Delivering his inaugural address, following his installation as Prime Minister at King’s House on Sunday (Oct. 23), Mr. Holness stated that “Jamaica is yearning for a new (type of) politics to emerge”.
He noted the challenges and restrictions some persons in these communities experience in freely exercising their franchise via the ballot, noting that movement and speech are also limited.
“Zones of political exclusion are incompatible with freedom, and aspects of our politics are an affront to liberty. It is time to end garrison politics,” he declared to rapturous applause from the approximately 4,000 guests attending the ceremony.
Mr. Holness was, however, quick to point out that this undertaking will not happen overnight, nor should it happen by force. Rather, that there should be consensus on how it will be pursued.
“Both political parties have it within them to mutually agree to end the social construct of the garrison. Outside of a national consensus, the Parliament can pass and enforce specific laws to ensure and protect the free movement and campaigning of political representatives in opposing garrison communities. The Parliament can also provide sanctions for breaches of the Political Code of Conduct, to which both parties have already signed,” he stated.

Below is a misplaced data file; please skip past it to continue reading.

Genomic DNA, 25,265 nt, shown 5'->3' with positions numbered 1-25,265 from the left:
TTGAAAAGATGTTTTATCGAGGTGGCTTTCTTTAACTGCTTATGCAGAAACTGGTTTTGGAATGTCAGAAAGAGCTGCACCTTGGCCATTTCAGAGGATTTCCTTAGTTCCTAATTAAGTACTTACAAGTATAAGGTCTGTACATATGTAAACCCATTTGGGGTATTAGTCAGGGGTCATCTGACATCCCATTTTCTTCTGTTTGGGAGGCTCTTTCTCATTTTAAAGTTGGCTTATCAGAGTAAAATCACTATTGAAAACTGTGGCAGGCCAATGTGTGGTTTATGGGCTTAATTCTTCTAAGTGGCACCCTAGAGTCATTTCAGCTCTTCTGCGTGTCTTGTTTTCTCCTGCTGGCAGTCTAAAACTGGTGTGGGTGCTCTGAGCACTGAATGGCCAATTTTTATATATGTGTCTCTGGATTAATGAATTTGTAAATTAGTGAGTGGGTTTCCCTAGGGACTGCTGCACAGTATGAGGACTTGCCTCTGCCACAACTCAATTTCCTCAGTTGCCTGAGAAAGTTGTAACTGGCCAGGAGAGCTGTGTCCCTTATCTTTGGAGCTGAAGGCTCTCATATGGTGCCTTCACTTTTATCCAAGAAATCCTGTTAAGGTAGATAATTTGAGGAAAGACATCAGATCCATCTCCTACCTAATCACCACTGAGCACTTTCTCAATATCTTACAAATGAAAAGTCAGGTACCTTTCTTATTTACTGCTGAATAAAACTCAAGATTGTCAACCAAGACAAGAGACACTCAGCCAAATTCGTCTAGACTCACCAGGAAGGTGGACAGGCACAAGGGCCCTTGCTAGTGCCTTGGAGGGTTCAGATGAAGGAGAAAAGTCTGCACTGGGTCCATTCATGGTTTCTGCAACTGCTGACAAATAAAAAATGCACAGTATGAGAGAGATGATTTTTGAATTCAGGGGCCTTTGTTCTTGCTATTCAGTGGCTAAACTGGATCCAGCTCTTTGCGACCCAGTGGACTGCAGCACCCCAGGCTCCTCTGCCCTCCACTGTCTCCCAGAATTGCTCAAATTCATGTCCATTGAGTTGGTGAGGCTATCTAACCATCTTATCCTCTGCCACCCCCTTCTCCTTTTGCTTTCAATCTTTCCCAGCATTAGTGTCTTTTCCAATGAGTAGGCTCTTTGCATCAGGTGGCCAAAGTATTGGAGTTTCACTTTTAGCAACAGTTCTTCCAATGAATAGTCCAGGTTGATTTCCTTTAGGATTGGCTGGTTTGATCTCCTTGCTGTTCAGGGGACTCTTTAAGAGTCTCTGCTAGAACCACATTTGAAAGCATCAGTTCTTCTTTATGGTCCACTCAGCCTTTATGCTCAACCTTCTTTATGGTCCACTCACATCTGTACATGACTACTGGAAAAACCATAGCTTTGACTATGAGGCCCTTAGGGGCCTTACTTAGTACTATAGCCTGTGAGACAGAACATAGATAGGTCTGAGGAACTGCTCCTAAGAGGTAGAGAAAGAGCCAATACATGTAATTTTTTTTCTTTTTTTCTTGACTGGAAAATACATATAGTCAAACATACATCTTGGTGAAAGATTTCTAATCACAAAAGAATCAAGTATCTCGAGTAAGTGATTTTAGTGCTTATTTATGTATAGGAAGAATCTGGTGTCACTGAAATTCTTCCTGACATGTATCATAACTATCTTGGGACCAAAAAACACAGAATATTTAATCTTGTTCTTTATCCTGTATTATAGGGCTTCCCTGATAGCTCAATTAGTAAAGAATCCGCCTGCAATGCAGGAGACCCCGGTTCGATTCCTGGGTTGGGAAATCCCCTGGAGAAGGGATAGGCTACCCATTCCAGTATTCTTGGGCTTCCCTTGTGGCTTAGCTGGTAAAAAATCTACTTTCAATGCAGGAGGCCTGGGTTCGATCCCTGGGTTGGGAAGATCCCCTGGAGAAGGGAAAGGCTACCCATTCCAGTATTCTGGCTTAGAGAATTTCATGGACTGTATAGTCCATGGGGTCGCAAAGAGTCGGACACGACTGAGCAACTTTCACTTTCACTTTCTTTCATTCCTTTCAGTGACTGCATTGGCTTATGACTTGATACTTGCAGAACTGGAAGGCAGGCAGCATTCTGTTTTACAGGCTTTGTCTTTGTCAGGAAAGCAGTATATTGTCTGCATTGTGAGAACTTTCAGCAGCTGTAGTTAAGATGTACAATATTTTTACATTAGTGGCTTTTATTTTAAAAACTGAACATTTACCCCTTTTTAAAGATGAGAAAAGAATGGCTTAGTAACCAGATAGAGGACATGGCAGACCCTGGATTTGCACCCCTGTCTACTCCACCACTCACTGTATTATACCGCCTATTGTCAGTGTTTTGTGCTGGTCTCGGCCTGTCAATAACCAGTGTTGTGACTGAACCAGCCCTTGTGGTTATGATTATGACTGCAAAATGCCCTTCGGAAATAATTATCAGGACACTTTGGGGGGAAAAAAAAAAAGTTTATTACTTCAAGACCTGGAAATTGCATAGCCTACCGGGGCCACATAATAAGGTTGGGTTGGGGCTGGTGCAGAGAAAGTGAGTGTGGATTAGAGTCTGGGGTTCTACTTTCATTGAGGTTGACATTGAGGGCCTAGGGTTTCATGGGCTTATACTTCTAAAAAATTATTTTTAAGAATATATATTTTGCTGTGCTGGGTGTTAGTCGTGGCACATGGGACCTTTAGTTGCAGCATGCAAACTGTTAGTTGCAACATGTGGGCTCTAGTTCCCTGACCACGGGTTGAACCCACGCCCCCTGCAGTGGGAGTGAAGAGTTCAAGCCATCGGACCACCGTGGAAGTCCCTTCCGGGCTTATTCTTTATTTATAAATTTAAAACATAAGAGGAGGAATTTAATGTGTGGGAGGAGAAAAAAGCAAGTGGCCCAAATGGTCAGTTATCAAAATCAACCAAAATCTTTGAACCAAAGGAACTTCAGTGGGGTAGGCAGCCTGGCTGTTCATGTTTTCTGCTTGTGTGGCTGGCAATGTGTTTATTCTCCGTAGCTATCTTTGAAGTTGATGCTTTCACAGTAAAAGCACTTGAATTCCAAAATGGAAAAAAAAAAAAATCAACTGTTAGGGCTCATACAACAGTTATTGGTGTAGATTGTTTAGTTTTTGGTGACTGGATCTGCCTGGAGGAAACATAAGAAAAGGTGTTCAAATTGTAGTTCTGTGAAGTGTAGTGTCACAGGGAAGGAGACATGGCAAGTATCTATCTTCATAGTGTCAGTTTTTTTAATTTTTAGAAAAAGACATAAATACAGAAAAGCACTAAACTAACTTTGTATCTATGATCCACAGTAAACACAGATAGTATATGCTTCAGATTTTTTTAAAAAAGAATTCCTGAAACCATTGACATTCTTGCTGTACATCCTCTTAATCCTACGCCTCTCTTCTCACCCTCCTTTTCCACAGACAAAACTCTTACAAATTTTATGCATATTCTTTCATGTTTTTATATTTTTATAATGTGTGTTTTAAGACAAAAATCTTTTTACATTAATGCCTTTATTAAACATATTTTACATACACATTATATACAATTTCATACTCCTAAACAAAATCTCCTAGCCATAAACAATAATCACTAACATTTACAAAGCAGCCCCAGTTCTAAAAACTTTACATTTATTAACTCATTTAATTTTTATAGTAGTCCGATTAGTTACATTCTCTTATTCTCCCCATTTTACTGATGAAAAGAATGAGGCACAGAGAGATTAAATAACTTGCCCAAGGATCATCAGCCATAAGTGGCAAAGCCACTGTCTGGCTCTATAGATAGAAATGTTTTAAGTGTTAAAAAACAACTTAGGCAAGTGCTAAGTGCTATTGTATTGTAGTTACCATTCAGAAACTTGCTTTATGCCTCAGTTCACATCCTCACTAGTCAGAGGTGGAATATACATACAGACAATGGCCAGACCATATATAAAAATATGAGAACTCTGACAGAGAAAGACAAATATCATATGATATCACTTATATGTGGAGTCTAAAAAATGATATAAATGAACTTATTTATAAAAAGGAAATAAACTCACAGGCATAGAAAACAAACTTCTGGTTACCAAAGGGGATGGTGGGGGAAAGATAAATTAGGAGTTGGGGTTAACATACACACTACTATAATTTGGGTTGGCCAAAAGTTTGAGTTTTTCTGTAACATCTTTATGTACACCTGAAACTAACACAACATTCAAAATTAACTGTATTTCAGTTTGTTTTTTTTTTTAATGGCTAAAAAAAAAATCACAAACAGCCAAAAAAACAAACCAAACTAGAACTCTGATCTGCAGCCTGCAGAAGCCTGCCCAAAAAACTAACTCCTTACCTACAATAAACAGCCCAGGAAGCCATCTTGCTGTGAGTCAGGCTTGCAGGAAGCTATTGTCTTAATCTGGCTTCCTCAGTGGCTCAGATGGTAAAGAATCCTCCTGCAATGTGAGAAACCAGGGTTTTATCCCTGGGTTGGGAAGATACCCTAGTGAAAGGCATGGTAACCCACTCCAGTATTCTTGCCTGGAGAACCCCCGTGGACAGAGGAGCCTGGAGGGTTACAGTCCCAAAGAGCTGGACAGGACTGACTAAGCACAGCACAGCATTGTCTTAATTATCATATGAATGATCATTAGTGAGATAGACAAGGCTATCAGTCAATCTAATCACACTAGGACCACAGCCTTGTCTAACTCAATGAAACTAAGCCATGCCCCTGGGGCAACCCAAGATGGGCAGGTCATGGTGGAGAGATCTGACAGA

The Prime Minister emphasised the importance of residents in garrison communities being afforded the opportunity of seeing their political representatives without the objection of enforcers.
“It is not only that the rest of Jamaica is locked out of these communities. I am concerned that the residents of these closed communities are locked off from the rest of Jamaica,” he lamented.
Persons, so isolated, Mr. Holness argued, may be unable to readily access services from the state that other citizens enjoy, and are often left to “survive by their own devices”. Additionally, he said they do not necessarily share the national outlook on key issues such as crime.
“We must seek to integrate all our citizens into the Jamaican society; they must share a common vision. We must guarantee them equal treatment and respect from the state and they, too, will be emboldened to support our national stance against crime, corruption, and injustice,” he underscored.
The Prime Minister said criminals must never be regarded as community protectors, adding that once there is a shared national vision, garrisons will no longer be havens for the unscrupulous.
“Let us start the process of getting the leaders to walk together in these areas of exclusion. I am willing to walk with the Leader of the Opposition in Tower Hill (in his West Central St. Andrew constituency), and I may just turn up in Whitfield Town (in Mrs. Simpson Miller’s South West St. Andrew constituency). Hopefully, this small step will lead to other steps that will eventually remove garrisons from our political landscape,” Mr. Holness said.